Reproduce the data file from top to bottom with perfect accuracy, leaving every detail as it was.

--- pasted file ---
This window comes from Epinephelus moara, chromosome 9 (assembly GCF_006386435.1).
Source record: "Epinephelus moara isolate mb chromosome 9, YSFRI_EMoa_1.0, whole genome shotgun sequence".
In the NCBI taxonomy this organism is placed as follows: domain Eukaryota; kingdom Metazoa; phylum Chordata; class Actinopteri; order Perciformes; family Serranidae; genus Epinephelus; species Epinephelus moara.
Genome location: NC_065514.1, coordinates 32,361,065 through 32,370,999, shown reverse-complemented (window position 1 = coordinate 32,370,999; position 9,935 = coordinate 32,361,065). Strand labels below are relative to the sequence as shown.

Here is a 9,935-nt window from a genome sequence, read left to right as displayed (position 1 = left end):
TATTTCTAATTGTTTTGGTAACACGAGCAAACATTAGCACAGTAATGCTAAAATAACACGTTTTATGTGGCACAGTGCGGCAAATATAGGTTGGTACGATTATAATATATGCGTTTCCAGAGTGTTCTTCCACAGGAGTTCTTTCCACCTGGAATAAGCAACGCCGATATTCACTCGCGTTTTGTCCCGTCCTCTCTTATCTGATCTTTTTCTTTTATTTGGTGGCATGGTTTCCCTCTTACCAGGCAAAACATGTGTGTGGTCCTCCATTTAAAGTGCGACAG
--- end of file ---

This window comes from Epinephelus moara, chromosome 9 (assembly GCF_006386435.1).
Source record: "Epinephelus moara isolate mb chromosome 9, YSFRI_EMoa_1.0, whole genome shotgun sequence".
In the NCBI taxonomy this organism is placed as follows: domain Eukaryota; kingdom Metazoa; phylum Chordata; class Actinopteri; order Perciformes; family Serranidae; genus Epinephelus; species Epinephelus moara.
Genome location: NC_065514.1, coordinates 32,361,065 through 32,370,999, shown reverse-complemented (window position 1 = coordinate 32,370,999; position 9,935 = coordinate 32,361,065). Strand labels below are relative to the sequence as shown.

Here is a 9,935-nt window from a genome sequence, read left to right as displayed (position 1 = left end):
TATTTCTAATTGTTTTGGTAACACGAGCAAACATTAGCACAGTAATGCTAAAATAACACGTTTTATGTGGCACAGTGCGGCAAATATAGGTTGGTACGATTATAATATATGCGTTTCCAGAGTGTTCTTCCACAGGAGTTCTTTCCACCTGGAATAAGCAACGCCGATATTCACTCGCGTTTTGTCCCGTCCTCTCTTATCTGATCTTTTTCTTTTATTTGGTGGCATGGTTTCCCTCTTACCAGGCAAAACATGTGTGTGGTCCTCCATTTAAAGTGCGACAG